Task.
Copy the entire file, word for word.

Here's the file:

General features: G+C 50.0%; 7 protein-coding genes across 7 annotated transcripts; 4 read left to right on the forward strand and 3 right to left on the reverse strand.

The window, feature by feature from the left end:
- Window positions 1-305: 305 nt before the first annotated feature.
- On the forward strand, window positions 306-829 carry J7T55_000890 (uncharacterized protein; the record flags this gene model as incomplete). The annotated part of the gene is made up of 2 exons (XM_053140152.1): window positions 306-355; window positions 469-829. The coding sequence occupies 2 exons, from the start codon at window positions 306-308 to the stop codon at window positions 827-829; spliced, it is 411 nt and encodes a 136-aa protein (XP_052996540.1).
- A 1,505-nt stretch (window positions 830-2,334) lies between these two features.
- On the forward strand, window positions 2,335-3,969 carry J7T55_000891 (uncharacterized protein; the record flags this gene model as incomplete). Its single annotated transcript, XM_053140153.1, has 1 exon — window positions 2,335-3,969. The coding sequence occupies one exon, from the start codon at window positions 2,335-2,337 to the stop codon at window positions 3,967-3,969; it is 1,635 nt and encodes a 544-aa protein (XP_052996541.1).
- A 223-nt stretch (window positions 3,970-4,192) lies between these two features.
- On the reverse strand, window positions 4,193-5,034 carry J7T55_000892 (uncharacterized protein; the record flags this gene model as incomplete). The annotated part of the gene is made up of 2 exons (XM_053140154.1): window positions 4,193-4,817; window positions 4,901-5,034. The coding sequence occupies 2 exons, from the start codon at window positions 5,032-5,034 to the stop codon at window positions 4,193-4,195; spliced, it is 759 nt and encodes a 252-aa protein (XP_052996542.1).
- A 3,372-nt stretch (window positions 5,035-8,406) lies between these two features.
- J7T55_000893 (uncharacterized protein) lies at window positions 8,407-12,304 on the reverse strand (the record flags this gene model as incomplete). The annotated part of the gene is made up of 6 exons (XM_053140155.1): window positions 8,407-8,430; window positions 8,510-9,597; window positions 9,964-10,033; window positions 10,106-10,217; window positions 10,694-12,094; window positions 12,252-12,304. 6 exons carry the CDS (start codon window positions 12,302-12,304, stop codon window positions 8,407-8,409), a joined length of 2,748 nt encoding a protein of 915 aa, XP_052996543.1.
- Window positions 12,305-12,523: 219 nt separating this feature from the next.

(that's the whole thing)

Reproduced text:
General features: G+C 50.0%; 7 protein-coding genes across 7 annotated transcripts; 4 read left to right on the forward strand and 3 right to left on the reverse strand.

The window, feature by feature from the left end:
- Window positions 1-305: 305 nt before the first annotated feature.
- On the forward strand, window positions 306-829 carry J7T55_000890 (uncharacterized protein; the record flags this gene model as incomplete). The annotated part of the gene is made up of 2 exons (XM_053140152.1): window positions 306-355; window positions 469-829. The coding sequence occupies 2 exons, from the start codon at window positions 306-308 to the stop codon at window positions 827-829; spliced, it is 411 nt and encodes a 136-aa protein (XP_052996540.1).
- A 1,505-nt stretch (window positions 830-2,334) lies between these two features.
- On the forward strand, window positions 2,335-3,969 carry J7T55_000891 (uncharacterized protein; the record flags this gene model as incomplete). Its single annotated transcript, XM_053140153.1, has 1 exon — window positions 2,335-3,969. The coding sequence occupies one exon, from the start codon at window positions 2,335-2,337 to the stop codon at window positions 3,967-3,969; it is 1,635 nt and encodes a 544-aa protein (XP_052996541.1).
- A 223-nt stretch (window positions 3,970-4,192) lies between these two features.
- On the reverse strand, window positions 4,193-5,034 carry J7T55_000892 (uncharacterized protein; the record flags this gene model as incomplete). The annotated part of the gene is made up of 2 exons (XM_053140154.1): window positions 4,193-4,817; window positions 4,901-5,034. The coding sequence occupies 2 exons, from the start codon at window positions 5,032-5,034 to the stop codon at window positions 4,193-4,195; spliced, it is 759 nt and encodes a 252-aa protein (XP_052996542.1).
- A 3,372-nt stretch (window positions 5,035-8,406) lies between these two features.
- J7T55_000893 (uncharacterized protein) lies at window positions 8,407-12,304 on the reverse strand (the record flags this gene model as incomplete). The annotated part of the gene is made up of 6 exons (XM_053140155.1): window positions 8,407-8,430; window positions 8,510-9,597; window positions 9,964-10,033; window positions 10,106-10,217; window positions 10,694-12,094; window positions 12,252-12,304. 6 exons carry the CDS (start codon window positions 12,302-12,304, stop codon window positions 8,407-8,409), a joined length of 2,748 nt encoding a protein of 915 aa, XP_052996543.1.
- Window positions 12,305-12,523: 219 nt separating this feature from the next.